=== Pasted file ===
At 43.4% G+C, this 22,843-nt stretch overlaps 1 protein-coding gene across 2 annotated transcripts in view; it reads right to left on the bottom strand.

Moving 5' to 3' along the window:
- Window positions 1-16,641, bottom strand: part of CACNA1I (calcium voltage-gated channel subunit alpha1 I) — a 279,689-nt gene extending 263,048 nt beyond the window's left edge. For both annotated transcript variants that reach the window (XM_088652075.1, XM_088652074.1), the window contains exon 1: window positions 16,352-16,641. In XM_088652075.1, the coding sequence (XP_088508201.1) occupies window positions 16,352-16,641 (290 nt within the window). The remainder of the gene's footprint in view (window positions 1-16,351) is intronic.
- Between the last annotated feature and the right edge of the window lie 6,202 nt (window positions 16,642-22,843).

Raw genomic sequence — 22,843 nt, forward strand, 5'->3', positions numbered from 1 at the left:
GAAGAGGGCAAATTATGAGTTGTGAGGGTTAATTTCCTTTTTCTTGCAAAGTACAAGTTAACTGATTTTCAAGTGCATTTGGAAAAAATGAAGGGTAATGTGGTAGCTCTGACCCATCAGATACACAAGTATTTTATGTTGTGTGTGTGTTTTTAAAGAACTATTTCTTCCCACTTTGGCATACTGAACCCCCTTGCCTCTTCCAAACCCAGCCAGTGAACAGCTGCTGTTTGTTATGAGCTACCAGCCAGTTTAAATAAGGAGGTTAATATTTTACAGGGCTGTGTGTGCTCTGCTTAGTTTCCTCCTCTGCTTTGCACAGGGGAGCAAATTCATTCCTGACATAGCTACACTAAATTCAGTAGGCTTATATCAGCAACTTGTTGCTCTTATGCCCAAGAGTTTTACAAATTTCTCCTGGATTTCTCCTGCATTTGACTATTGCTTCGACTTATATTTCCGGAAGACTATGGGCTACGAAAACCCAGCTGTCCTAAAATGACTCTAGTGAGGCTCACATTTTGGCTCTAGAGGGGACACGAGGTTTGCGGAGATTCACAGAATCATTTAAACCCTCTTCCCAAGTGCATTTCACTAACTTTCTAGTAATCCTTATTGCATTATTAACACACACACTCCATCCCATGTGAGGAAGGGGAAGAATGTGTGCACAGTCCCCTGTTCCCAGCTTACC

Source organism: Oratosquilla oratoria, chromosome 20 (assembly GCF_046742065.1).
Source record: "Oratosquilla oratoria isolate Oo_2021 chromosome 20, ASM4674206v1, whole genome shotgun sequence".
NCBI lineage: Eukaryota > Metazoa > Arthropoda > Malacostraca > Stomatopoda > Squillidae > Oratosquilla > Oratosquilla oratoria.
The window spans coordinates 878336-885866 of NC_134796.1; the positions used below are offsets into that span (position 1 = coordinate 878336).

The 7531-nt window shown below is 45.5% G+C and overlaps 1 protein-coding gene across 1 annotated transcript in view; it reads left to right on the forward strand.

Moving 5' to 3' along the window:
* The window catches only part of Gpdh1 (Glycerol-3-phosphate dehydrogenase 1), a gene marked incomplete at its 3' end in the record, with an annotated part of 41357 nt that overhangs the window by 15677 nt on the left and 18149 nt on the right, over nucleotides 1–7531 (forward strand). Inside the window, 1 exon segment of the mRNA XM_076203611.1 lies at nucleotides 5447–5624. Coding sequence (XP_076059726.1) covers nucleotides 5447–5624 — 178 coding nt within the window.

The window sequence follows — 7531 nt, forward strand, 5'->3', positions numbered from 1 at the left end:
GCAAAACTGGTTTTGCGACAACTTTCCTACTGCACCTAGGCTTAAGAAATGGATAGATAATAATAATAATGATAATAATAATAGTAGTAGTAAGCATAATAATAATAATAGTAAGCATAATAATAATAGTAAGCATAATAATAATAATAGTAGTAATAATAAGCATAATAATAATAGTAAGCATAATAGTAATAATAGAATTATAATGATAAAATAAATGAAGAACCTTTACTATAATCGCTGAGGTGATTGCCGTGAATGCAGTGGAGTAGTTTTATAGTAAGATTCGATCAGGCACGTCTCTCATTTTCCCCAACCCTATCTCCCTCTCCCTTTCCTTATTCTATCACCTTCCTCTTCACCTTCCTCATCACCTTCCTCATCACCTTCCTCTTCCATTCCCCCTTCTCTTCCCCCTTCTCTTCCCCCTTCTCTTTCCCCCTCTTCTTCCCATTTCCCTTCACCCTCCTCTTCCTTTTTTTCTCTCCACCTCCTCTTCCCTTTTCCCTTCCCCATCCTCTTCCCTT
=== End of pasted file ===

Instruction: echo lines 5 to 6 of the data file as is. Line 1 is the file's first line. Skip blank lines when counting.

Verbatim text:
Raw genomic sequence — 22,843 nt, forward strand, 5'->3', positions numbered from 1 at the left:
GAAGAGGGCAAATTATGAGTTGTGAGGGTTAATTTCCTTTTTCTTGCAAAGTACAAGTTAACTGATTTTCAAGTGCATTTGGAAAAAATGAAGGGTAATGTGGTAGCTCTGACCCATCAGATACACAAGTATTTTATGTTGTGTGTGTGTTTTTAAAGAACTATTTCTTCCCACTTTGGCATACTGAACCCCCTTGCCTCTTCCAAACCCAGCCAGTGAACAGCTGCTGTTTGTTATGAGCTACCAGCCAGTTTAAATAAGGAGGTTAATATTTTACAGGGCTGTGTGTGCTCTGCTTAGTTTCCTCCTCTGCTTTGCACAGGGGAGCAAATTCATTCCTGACATAGCTACACTAAATTCAGTAGGCTTATATCAGCAACTTGTTGCTCTTATGCCCAAGAGTTTTACAAATTTCTCCTGGATTTCTCCTGCATTTGACTATTGCTTCGACTTATATTTCCGGAAGACTATGGGCTACGAAAACCCAGCTGTCCTAAAATGACTCTAGTGAGGCTCACATTTTGGCTCTAGAGGGGACACGAGGTTTGCGGAGATTCACAGAATCATTTAAACCCTCTTCCCAAGTGCATTTCACTAACTTTCTAGTAATCCTTATTGCATTATTAACACACACACTCCATCCCATGTGAGGAAGGGGAAGAATGTGTGCACAGTCCCCTGTTCCCAGCTTACC